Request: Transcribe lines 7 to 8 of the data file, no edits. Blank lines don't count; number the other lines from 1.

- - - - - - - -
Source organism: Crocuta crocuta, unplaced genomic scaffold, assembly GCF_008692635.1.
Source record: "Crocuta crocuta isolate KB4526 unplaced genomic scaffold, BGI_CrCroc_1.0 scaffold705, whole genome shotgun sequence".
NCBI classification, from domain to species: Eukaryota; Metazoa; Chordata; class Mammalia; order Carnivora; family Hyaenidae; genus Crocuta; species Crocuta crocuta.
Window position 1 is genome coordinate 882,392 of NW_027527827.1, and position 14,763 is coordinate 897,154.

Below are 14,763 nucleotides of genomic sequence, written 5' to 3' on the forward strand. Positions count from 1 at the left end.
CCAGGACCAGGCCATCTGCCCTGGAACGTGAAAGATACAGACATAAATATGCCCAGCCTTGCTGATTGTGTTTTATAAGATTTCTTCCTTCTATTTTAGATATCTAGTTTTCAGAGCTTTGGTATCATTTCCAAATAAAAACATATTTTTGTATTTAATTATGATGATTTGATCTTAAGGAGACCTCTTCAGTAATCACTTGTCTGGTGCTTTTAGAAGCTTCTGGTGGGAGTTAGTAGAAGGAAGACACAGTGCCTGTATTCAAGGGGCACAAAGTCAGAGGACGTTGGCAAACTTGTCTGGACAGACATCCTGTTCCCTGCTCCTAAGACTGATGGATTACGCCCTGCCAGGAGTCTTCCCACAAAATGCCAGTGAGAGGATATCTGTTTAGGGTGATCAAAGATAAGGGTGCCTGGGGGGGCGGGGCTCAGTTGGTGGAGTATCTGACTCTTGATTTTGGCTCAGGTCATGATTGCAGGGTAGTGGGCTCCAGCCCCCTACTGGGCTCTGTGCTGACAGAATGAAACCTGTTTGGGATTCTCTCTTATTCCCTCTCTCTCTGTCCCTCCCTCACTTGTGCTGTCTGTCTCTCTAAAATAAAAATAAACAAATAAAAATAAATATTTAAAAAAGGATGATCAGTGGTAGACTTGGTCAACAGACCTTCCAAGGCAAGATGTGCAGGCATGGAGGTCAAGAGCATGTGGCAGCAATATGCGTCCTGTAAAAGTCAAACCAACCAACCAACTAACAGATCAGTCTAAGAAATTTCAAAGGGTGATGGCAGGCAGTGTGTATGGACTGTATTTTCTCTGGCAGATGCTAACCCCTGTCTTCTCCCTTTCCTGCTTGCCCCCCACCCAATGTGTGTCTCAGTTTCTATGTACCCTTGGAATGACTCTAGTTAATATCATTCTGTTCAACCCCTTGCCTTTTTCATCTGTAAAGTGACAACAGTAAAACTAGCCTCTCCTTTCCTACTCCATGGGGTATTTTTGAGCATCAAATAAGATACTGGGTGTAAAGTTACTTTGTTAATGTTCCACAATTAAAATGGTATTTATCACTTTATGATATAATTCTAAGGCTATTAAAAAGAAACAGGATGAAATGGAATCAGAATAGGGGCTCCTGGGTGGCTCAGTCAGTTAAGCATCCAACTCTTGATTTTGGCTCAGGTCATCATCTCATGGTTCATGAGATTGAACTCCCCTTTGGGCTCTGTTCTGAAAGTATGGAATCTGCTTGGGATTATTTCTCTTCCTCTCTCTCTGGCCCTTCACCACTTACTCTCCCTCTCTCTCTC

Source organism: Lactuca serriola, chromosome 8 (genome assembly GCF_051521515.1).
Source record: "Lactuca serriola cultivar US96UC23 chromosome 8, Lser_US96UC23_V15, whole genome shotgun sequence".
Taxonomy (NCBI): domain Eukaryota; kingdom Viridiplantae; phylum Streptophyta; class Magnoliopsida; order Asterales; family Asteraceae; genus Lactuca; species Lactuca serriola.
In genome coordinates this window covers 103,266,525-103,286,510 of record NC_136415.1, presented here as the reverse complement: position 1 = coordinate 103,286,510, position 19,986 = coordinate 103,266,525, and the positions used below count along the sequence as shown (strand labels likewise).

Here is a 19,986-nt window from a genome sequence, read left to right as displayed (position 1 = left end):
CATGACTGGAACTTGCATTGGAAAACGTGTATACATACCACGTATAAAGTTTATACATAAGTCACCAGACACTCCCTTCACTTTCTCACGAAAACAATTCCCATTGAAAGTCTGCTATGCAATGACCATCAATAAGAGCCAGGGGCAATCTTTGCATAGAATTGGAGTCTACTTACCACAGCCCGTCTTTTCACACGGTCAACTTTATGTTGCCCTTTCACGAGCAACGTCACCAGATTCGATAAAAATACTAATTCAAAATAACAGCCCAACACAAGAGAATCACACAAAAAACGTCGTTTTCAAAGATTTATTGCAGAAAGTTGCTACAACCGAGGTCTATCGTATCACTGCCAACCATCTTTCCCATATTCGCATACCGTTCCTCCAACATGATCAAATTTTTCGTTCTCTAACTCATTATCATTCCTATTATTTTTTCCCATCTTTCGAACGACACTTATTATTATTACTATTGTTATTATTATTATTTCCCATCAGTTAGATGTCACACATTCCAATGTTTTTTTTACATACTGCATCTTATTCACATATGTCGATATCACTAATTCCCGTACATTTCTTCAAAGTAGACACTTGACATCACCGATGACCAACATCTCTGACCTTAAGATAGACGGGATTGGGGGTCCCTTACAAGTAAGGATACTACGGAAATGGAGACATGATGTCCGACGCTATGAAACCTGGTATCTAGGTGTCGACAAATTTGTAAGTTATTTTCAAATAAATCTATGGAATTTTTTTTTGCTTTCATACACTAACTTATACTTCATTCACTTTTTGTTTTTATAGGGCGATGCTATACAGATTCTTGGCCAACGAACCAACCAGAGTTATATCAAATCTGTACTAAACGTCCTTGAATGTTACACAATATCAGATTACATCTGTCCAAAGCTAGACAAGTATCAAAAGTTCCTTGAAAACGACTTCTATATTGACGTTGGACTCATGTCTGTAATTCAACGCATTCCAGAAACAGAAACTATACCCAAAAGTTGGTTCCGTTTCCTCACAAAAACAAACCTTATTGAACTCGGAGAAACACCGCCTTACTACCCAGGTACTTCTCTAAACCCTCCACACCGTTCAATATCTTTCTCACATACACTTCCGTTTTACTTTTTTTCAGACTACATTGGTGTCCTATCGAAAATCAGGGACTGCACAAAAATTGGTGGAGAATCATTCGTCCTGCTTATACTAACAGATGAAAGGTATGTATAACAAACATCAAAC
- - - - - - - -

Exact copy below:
Source organism: Lactuca serriola, chromosome 8 (genome assembly GCF_051521515.1).
Source record: "Lactuca serriola cultivar US96UC23 chromosome 8, Lser_US96UC23_V15, whole genome shotgun sequence".